To be clear, making sure that doesn't happen begins when I first meet with a client. My first meeting with someone facing a DUI takes about 2 hours, and much of that time is spent at least beginning to prepare for taking (and doing especially well on) the alcohol screening test you'll likely be seeing down the road, when you meet the probation officer. No matter what, you can avoid being seen as potentially having any kind of issue with alcohol if your test results show you don't have one. It is far better for your test results to clearly indicate that there is no evidence of a drinking problem than it is to try and argue that a result that indicating the presence of a problem is just "wrong." Yet if your lawyer isn't specifically educated in the alcohol and addiction counseling field, that's all he or she can do.

Not me, however. I can argue legitimate indications of an alcohol problem, theories of addiction and models of recovery. I can point to the specific diagnostic criteria used to determine if a person has a problem, or not, and make sure that you don't get lumped into some kind of class or counseling program "just because" you have been charge with a DUI.

This is the point where things in the real world can really go astray. Even though a person can test out as clearly not having a problem, far too many people, including probation officers, think that just having a DUI is evidence of a problem. The favorite catchall phrase seen in so many probation sentencing recommendations, despite the fact that a person has not tested out as having either an alcohol problem, or the even the mere potential for one to develop, is something like, "due to the serious nature of the offense, a course of alcohol education or counseling seems appropriate." That may sound authoritative, but it is entirely meaningless in clinical terms. The "seriousness of the offense," or anything like it, has precisely zero application to assessing a potential alcohol problem.

This reminds me of something a computer guy once taught me about talking to website designers and experts. He told me one of the easiest ways to find out if someone was really competent, or just another slickster out to make a buck was to ask if they had extensive experience working with a made up term like the "google retention algorithm." If the person answers yes, then you know they are out of their field, because there is no such thing. The same thing goes for a probation officer using a phrase like "the serious nature of the offense" as a reason why a person may need some kind of alcohol counseling or education. It sounds good, but such a consideration doesn't even exist, clinically speaking.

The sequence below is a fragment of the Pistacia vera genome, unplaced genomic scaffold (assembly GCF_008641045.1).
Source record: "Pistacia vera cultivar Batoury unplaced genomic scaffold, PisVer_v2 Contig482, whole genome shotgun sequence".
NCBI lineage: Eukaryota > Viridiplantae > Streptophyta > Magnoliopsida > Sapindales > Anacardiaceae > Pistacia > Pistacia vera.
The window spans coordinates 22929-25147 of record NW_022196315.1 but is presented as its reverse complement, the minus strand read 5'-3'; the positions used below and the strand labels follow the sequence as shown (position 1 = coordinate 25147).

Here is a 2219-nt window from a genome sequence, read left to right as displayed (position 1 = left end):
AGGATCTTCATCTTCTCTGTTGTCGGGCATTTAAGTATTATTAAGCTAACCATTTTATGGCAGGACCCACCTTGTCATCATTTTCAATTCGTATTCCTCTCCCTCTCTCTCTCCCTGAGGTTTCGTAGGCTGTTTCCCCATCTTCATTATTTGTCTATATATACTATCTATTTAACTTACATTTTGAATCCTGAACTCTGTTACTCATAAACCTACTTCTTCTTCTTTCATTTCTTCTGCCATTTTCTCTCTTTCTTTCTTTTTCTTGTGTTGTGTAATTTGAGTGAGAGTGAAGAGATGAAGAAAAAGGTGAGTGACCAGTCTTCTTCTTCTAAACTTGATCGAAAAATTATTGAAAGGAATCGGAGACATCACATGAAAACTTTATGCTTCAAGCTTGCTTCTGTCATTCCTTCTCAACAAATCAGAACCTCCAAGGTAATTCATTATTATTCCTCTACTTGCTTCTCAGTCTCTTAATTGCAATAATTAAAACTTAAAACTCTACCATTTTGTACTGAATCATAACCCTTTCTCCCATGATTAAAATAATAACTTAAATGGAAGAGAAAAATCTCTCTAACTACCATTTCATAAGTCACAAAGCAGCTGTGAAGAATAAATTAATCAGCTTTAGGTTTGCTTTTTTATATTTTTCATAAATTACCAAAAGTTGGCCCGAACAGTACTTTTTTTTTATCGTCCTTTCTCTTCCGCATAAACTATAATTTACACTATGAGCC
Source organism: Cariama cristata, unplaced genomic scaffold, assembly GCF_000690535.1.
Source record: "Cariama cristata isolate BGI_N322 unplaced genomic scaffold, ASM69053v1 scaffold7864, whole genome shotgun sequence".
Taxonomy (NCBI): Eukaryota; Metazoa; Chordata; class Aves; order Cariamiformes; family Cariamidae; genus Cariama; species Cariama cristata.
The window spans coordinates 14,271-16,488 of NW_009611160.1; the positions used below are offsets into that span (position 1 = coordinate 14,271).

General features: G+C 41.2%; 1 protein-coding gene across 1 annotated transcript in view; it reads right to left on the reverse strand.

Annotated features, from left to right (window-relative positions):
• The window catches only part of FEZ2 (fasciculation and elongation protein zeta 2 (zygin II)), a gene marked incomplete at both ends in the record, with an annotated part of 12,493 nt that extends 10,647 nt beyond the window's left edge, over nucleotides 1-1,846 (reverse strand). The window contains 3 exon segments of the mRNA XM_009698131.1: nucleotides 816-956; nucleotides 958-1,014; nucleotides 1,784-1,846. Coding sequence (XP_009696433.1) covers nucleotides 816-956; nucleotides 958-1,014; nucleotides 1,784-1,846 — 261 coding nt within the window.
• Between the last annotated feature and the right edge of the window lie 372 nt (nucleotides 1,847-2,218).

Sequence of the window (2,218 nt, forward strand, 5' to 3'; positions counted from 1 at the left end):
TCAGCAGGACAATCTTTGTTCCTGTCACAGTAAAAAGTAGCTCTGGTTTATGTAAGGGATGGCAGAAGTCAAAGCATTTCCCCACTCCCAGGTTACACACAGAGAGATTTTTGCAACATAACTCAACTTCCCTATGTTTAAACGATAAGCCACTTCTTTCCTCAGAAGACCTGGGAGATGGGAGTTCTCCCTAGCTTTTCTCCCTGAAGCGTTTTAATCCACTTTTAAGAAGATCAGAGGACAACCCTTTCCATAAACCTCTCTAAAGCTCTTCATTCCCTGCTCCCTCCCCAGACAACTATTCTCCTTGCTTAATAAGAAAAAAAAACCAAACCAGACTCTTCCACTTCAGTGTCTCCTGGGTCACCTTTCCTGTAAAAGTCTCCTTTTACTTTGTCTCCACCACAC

But if you're lawyer doesn't know that, and know how to argue back, you're very likely going to wind up in some class or counseling program that you have to pay for.

As a Michigan DWI attorney, I stand rather alone in the ability to defend against and disprove these "findings." I can respond to the Judge with the appropriate clinical analysis. I can explain to the Judge what the clinical standards are for marking out an alcohol problem, or the risk that an alcohol problem will develop, and then demonstrate how my client does not meet those standards. I do this all the time. I've won this issue before even the most reluctant of Judges.

In theory, and in books, you shouldn't have to worry about any perception, in a 1st offense DUI case, that you have a drinking problem. The way it's supposed to work is that you eventually get screened, and a proper conclusion is reached about your relationship to alcohol. In the real world, we not only see that it doesn't happen that way, but that the way the whole system is set up, there's no way to even get a clinically sound or proper assessment and diagnosis of your drinking habits. At least with me on your side, you are protected from that.